It’s time to get troutside and enjoy the budding spring weather.

It’s time to get trout-side, and pose with a beautiful fish.

Time for Oregonians to chase positive troutcomes.

The only thing worse than those trout puns is not knowing how to get in on the action when everyone starts chasing Oregon’s most popular sport fish: rainbow trout.

Wild or planted?

Your first choice for rainbow trout is whether you want to chase wild rainbow trout or hatchery fish. Both varieties have their appeal, and it depends on who you are and why you’re trout fishing.

Odds are, your first fish was a hatchery rainbow trout caught as a child.

Though native only to the Pacific Northwest from Alaska to California and stretching just inland to Idaho and Nevada, rainbow trout — along with common carp and largemouth bass — are the most widely introduced fish on earth.

They can be found on every continent but Antartica, and there’s just cause: they’re pretty, they hit bait, flies and lures alike, they can fight well in ideal conditions and some people (myself excluded) think they taste good.

When should you chase hatchery or “planter” trout? If you’re fishing with new anglers, children, or those who just want to relax in the sun while coincidentally fishing or if your goal is harvesting the fish you catch, then planters are for you.

The Oregon Department of Fish and Wildlife will stock a staggering 1,445,365 trout into state waters in 2019, according to the Trout Stocking Schedule. You can find details on your favorite trout lakes at https://myodfw.com/fishing/species/trout/stocking-schedule.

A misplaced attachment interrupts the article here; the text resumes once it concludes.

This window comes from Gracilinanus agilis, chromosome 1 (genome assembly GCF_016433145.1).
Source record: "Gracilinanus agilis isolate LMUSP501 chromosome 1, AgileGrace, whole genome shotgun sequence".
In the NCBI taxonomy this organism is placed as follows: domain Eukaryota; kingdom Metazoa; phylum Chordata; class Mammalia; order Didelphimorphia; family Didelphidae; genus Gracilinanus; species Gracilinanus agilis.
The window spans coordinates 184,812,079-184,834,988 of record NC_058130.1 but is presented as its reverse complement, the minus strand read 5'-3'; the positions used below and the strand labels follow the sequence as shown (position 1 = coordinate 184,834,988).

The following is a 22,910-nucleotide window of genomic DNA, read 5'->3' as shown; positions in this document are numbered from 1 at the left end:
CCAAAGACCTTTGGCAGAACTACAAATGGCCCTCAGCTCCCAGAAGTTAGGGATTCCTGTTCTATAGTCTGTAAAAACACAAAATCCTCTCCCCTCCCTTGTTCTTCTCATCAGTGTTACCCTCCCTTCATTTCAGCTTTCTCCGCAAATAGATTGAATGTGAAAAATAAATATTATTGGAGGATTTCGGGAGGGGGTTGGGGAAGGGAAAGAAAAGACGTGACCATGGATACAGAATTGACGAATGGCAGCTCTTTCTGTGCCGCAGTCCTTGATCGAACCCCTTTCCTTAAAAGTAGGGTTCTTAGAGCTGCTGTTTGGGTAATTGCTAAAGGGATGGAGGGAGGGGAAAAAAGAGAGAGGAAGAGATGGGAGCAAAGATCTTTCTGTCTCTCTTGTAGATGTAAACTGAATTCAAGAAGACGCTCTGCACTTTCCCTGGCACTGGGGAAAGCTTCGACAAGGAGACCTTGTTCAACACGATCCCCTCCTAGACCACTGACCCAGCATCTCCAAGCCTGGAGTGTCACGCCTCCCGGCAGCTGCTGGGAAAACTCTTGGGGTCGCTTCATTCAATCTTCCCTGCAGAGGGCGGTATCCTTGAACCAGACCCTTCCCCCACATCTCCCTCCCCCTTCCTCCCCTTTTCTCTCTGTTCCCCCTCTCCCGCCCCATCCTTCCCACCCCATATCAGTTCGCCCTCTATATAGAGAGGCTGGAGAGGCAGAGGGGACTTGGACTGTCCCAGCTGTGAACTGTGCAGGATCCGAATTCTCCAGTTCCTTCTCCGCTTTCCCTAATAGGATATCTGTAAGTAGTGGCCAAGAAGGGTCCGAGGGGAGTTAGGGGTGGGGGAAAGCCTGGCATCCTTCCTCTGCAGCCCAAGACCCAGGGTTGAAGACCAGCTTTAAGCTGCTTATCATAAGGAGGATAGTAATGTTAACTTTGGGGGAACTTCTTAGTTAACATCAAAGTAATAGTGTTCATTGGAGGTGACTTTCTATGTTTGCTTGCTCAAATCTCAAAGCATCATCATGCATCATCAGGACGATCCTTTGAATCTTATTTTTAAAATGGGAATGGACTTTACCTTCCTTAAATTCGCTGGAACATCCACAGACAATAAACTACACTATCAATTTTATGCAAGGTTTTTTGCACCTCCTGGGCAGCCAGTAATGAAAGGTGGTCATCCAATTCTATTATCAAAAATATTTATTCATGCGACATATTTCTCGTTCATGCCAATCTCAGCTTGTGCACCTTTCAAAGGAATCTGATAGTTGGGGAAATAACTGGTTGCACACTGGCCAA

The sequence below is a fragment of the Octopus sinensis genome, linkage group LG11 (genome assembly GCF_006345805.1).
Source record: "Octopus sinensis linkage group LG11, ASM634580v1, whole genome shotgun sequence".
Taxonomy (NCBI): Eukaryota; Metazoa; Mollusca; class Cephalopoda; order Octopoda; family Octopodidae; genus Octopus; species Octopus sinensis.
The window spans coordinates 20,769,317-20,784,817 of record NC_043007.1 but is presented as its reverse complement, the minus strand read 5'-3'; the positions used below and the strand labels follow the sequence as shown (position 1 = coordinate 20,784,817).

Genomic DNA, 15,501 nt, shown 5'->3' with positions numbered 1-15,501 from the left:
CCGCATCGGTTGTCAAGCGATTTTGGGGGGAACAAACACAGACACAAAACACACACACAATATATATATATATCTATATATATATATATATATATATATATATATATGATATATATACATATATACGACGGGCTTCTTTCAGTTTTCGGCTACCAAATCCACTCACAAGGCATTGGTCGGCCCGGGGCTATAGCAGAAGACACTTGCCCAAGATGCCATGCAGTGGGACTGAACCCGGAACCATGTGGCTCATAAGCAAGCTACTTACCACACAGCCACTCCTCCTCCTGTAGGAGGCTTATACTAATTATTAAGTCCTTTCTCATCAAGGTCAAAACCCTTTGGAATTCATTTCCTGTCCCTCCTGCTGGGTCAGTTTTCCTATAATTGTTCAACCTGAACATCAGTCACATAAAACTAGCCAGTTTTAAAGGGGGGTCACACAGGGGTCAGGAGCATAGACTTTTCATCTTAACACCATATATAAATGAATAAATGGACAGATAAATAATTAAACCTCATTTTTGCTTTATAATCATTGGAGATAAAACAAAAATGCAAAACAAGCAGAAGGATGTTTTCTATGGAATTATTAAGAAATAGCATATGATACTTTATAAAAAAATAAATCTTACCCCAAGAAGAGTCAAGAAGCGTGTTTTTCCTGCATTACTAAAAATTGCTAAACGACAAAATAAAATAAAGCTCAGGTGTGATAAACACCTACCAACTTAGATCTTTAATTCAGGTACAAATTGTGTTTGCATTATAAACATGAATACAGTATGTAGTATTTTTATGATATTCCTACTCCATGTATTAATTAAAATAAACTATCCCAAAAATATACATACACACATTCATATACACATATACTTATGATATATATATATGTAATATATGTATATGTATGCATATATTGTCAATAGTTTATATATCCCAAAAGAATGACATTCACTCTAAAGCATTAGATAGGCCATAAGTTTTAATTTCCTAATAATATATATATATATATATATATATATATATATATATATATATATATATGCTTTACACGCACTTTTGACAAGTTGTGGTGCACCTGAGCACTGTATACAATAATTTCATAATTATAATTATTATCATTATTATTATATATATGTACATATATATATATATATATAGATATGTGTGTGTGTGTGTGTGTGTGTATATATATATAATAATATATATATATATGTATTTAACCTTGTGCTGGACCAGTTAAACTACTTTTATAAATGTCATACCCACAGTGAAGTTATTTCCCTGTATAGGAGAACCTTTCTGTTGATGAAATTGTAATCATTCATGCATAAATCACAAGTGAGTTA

Trout stocking is a “put and take fishery,” meaning the fish planted are intended to be harvested by the same anglers who pay for hatchery programs with their own license dollars.

On the other hand, there’s something special about wild fish. Though harder to locate and catch, wild fish typically fight harder and grow to much larger sizes in ideal conditions.

Since they are wild, self-sustaining populations, harvest is typically discouraged by most anglers, though it is not morally wrong to harvest wild fish where legal and sustainable.

When should you target wild fish? If you’re an intermediate or experienced angler looking for a challenge, if you’re hunting for the fish of a lifetime and if you don’t plan to eat anything you catch, then you should go wild.

Bait and wait

Bass will rarely hit a dead bait, though they’ll readily take flies and lures. Carp will rarely hit a lure, though they’ll take bait and sometimes flies. Trout are the world’s most popular species, in my opinion, because they’ll readily take all three.

For anglers who really view fishing as a chance to relax on the riverbank or lakeshore, maybe sipping a cold beverage, getting a tan or keeping the kids occupied in one place, bait fishing is the way to go.